To give an example of the consequences of this churn, governments have difficulty maintaining persistent URIs even to documents. Increasing volumes of official reports and documents are published on the web alone making the long term availability of those resources an important issue. In this context 'link rot' is not just an inconvenience of the user, it undermines public accountability as documents cease to be available.

Firmly in the “provide mode” many governments have devised a channels strategy for their web estate. This has been developed primarily from a communications perspective. What is more generally absent is a data strategy from a web engineering perspective. It is rare in government to think about website development as the engineering of basic information infrastructure. Surveying governments use of the web, RESTful principles are not widely in evidence. It is as if when developing a channels strategy sometimes governments forget that they are part of the whole web.

Underlying these issues is one of particular interest to the W3C as a technology standards organisation, not just about adoption and usage of its standards, but about the understanding of them. As a supplier and provenance source of information on the web, governments have an important role to play. There is potential for significant social and commercial innovation using public sector information made available using the web.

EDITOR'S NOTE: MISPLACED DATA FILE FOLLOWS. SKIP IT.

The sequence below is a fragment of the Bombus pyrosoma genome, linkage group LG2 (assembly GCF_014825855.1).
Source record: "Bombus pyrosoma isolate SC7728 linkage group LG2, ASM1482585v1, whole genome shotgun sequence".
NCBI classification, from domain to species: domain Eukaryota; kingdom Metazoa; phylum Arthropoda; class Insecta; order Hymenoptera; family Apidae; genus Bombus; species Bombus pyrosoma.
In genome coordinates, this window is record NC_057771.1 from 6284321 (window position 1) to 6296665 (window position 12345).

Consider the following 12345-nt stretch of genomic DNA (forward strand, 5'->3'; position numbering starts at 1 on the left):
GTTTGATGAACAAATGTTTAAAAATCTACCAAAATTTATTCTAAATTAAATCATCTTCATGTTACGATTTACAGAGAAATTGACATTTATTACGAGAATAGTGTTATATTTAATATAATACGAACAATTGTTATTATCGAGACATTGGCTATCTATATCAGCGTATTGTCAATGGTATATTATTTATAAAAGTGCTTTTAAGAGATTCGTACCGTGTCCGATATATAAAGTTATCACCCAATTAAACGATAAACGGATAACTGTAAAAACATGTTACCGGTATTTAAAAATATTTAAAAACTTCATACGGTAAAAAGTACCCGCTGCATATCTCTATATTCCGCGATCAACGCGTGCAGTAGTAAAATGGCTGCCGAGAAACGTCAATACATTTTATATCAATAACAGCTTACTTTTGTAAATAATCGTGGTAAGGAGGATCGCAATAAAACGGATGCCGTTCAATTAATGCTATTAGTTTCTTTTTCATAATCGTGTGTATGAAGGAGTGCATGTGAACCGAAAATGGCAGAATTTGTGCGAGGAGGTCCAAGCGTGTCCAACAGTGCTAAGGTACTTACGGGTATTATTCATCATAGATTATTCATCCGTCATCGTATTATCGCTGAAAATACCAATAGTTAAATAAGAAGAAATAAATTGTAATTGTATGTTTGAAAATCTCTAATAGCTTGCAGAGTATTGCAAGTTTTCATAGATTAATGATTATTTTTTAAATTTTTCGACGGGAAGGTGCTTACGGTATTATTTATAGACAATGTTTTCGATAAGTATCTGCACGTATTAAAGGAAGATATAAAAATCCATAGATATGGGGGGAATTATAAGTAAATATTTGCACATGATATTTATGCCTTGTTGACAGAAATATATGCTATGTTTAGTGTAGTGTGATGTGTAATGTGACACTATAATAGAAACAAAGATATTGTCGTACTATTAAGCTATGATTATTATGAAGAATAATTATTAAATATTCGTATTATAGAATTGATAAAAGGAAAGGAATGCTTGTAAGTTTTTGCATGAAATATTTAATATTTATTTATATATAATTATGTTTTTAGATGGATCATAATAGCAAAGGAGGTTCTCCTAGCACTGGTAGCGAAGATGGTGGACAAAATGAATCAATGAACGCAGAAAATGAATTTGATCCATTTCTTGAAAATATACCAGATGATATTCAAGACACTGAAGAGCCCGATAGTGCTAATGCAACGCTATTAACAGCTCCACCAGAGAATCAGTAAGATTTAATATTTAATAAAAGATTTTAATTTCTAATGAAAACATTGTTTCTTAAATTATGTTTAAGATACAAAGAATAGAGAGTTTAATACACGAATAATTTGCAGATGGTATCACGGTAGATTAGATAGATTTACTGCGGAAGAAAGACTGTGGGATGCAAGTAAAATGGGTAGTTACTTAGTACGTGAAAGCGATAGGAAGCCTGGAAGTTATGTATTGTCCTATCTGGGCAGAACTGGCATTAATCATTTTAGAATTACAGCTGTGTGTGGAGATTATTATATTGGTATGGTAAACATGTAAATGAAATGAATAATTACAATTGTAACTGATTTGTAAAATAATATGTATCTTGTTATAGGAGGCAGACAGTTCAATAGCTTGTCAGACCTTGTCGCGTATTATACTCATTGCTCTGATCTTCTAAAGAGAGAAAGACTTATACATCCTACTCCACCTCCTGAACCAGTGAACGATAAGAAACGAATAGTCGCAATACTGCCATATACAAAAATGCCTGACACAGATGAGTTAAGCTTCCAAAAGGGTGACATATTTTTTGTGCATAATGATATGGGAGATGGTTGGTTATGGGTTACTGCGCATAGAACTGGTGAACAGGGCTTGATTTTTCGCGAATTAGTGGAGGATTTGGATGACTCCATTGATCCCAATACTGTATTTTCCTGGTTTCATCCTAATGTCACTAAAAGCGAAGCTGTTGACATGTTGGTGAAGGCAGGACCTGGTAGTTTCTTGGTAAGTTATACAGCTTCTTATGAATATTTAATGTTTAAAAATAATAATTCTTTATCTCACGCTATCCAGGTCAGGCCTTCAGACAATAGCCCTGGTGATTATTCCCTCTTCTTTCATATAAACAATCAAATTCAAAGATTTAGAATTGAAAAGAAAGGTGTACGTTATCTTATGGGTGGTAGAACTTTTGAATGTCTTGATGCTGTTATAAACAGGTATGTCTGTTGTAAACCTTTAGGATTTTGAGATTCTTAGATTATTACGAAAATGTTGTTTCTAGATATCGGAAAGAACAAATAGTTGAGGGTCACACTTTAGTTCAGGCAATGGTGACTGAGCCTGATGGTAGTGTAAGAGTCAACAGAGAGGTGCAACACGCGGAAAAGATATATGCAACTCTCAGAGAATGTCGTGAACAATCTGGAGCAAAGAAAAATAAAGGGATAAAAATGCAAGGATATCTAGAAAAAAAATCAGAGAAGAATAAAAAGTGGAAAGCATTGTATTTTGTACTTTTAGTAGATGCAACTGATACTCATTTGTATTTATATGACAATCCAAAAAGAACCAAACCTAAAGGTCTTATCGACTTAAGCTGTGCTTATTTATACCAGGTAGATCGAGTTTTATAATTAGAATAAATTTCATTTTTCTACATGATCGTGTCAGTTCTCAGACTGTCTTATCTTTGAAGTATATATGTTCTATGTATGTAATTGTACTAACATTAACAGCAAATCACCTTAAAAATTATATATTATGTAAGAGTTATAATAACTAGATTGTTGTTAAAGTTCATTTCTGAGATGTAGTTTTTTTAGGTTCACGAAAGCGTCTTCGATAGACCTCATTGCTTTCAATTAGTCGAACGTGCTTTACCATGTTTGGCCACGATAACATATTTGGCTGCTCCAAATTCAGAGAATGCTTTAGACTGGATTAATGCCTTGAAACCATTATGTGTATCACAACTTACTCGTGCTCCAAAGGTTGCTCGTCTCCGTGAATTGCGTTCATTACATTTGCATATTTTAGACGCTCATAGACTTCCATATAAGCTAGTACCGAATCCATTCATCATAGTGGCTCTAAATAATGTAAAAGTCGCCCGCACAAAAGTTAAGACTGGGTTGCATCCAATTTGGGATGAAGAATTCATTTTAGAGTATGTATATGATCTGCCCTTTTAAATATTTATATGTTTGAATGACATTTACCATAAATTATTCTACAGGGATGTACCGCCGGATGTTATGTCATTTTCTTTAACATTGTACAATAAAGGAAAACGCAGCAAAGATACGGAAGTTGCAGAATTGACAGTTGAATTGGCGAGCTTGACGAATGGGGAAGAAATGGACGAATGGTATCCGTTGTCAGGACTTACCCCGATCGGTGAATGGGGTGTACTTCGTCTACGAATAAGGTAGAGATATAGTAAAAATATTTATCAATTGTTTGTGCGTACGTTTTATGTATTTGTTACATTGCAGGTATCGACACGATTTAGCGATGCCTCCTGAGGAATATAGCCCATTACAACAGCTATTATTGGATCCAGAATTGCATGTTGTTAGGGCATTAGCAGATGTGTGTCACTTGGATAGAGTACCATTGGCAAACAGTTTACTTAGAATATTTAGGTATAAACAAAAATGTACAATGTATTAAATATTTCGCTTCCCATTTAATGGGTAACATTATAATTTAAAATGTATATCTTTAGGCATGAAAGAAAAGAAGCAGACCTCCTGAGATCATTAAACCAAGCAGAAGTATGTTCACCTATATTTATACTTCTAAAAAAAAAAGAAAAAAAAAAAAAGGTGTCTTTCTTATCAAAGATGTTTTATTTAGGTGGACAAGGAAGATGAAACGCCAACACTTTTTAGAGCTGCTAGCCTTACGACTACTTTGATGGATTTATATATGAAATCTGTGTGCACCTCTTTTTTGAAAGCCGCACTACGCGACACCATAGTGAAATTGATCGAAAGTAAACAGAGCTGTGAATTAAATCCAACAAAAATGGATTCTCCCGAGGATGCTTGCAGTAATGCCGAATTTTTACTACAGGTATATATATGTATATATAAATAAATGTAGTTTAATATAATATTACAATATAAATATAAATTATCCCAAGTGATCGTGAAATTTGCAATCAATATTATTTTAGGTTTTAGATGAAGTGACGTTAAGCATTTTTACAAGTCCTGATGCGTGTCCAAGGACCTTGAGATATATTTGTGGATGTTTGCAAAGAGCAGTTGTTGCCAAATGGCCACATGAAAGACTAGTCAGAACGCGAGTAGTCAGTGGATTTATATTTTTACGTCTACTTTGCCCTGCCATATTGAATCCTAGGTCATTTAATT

It is an important architectural principle of the web that “global naming leads to global network effects”. Is this, and the other basic principles of web architecture, properly understood? 

The reality is that few officials responsible for commissioning or managing government websites are familiar with the basic principles of the web – how many will have read the volumes “Architecture of the World Wide Web” for example? Lacking a government context and being aimed at a more expert audience, the W3C guidelines and specifications are almost impenetrable to many web decision makers in government.